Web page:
Tuesday, December 24, 2013

Mickey's Christmas Carol

I really like Charles Dickens', A Christmas Carol. I've seen probably every film and TV version there is, save for some of the older ones. If I had to pick a favorite, it'd have to be Mickey's Christmas Carol. Sure it's heavily truncated, but it has all the Disney characters you love, and it throws in a little humor. Otherwise I would say I enjoy The Muppets Christmas Carol, Scrooged, and the George C. Scott version. Mickey's Christmas Carol was released in December, 1983 and marked the first theatrical appearance by Mickey Mouse since The Simple Things in 1953. The thirty year gap is currently the longest, since Mickey Mouse cartoons have come out every so often since Carol. Like I said before, it is a pretty condensed version of the Dickens classic, but you get all the main points. They cut out the parts of the book pertaining to his childhood, and his present-day visit to his nephew Fred's house. For a twenty-six minute run time, they get through it pretty well. Think of it as a beginner's run through the story. It was my first time hearing of the story. While it was released in theaters in 1983, it has played on TV every year since then, making it hard to miss. My parents recorded pretty much anything Christmas related in the 80's, so this short movie was on a VHS, along with other Christmas Disney cartoons i.e. The Art of Skiiing, Donald's Snow Fight, and my personal favorite Pluto's Christmas Tree. I watched these every year and occasionally dig through our old tapes just to watch them again. I'm sure I could find them on DVD (Mickey's Christmas Carol was recently released on Blu-ray), but I still enjoy breaking out the old VCR (plus I can watch old 80's commercials).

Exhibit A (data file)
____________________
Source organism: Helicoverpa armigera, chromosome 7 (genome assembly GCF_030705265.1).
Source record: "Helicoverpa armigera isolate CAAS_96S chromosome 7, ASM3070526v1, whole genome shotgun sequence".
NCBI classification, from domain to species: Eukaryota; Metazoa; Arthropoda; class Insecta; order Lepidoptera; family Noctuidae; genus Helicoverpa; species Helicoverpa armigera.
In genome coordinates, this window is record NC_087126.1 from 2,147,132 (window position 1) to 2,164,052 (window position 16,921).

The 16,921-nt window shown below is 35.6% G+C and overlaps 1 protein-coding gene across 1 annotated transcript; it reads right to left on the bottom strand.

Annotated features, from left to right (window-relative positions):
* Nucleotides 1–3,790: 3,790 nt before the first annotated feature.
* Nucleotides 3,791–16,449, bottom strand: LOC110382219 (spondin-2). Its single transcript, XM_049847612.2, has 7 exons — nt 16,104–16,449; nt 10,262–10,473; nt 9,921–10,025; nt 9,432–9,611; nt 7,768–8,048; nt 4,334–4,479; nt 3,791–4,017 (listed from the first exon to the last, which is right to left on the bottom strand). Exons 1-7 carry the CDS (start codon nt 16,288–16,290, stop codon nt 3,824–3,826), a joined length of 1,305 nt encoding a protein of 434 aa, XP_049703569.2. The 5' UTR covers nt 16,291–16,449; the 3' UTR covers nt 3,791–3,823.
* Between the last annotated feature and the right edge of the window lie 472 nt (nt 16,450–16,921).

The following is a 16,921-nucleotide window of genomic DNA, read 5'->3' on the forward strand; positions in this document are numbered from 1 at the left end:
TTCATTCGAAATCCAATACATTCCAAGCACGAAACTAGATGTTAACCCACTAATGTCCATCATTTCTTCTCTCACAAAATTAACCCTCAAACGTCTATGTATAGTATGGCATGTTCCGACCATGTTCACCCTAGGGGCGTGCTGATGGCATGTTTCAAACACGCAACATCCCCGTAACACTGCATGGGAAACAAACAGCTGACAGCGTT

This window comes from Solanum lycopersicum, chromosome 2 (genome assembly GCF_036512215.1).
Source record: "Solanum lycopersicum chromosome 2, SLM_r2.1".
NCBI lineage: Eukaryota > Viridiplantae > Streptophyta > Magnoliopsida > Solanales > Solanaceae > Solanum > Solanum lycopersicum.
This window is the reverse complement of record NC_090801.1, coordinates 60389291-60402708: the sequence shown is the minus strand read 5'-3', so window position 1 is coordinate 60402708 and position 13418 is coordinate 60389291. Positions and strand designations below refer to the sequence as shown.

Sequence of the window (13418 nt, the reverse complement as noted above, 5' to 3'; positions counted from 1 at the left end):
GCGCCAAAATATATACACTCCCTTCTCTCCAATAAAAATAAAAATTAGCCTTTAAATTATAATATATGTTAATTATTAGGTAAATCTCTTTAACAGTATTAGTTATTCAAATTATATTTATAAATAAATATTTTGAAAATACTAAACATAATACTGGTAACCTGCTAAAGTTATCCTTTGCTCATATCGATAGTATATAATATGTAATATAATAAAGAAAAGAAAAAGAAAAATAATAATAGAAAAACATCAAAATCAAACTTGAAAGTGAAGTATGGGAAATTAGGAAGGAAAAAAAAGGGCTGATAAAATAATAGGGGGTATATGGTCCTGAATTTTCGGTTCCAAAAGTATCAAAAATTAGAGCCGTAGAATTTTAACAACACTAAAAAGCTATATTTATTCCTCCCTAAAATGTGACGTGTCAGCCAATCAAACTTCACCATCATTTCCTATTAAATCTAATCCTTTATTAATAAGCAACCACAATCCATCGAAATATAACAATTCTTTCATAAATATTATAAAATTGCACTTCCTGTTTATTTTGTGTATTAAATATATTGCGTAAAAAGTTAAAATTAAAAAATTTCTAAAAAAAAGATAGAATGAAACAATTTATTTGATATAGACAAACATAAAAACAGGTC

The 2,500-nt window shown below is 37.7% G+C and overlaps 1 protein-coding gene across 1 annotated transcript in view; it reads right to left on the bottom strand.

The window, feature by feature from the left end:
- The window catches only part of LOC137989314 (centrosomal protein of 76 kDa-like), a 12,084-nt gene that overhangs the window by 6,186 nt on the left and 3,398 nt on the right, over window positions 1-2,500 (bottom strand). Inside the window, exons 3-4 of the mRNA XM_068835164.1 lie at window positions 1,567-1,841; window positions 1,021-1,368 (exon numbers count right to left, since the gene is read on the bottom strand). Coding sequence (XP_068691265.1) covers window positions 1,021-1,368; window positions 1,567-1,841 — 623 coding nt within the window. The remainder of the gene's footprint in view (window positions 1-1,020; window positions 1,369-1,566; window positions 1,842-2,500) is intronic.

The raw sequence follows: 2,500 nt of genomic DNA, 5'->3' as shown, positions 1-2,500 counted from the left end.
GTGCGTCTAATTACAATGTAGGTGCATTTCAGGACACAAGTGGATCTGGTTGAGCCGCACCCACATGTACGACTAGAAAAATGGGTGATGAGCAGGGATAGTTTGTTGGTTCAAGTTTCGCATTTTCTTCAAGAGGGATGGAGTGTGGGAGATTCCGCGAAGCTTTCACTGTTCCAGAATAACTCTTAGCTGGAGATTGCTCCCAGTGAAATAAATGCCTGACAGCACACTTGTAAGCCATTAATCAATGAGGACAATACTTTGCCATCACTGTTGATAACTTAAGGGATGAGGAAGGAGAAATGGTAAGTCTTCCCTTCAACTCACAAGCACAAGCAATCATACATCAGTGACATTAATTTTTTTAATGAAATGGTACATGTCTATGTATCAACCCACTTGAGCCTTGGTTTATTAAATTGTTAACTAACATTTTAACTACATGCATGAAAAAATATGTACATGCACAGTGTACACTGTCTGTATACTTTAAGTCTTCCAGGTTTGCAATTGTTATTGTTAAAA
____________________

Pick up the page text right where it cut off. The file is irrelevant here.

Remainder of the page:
The cast is made up of classic Mickey Mouse characters such as Mickey, Donald, Goofy, Minnie, Daisy, and some of the lesser-knowns. The funny part is that the other characters are taken mainly from The Wind and the Willows (Toad, Mole, Rat, Cyril Proudbottom, Angus MacBadger, and the weasels), and Robin Hood (Lady Cluck, the rabbit children, Skippy Bunny, Toby Turtle, Mother Rabbit, and Grandma Owl). There's even the Big Bad Wolf and the Three Little Pigs, apparently setting aside their differences to raise money for charity. Jiminy Cricket (Pinocchio), Willie the Giant (Mickey and the Beanstalk), and Pete make appearances as the three ghosts. Of course at the center of it all you have Scrooge. Scrooge McDuck was partly inspired by Ebenezer Scrooge, so it's only fitting that he play him. Unlike what I thought for most my life, Scrooge McDuck has been around since 1947 and therefore was not made a character for this specific movie. This was however the first time Scrooge was voiced by Alan Young who has voiced the character ever since. Any of the classic Disney characters are unfortunately not voiced by their original voice actors, except for one character: Donald Duck. Clarence Nash, the original voice for Donald, provided the voice one last time before he passed away in 1985.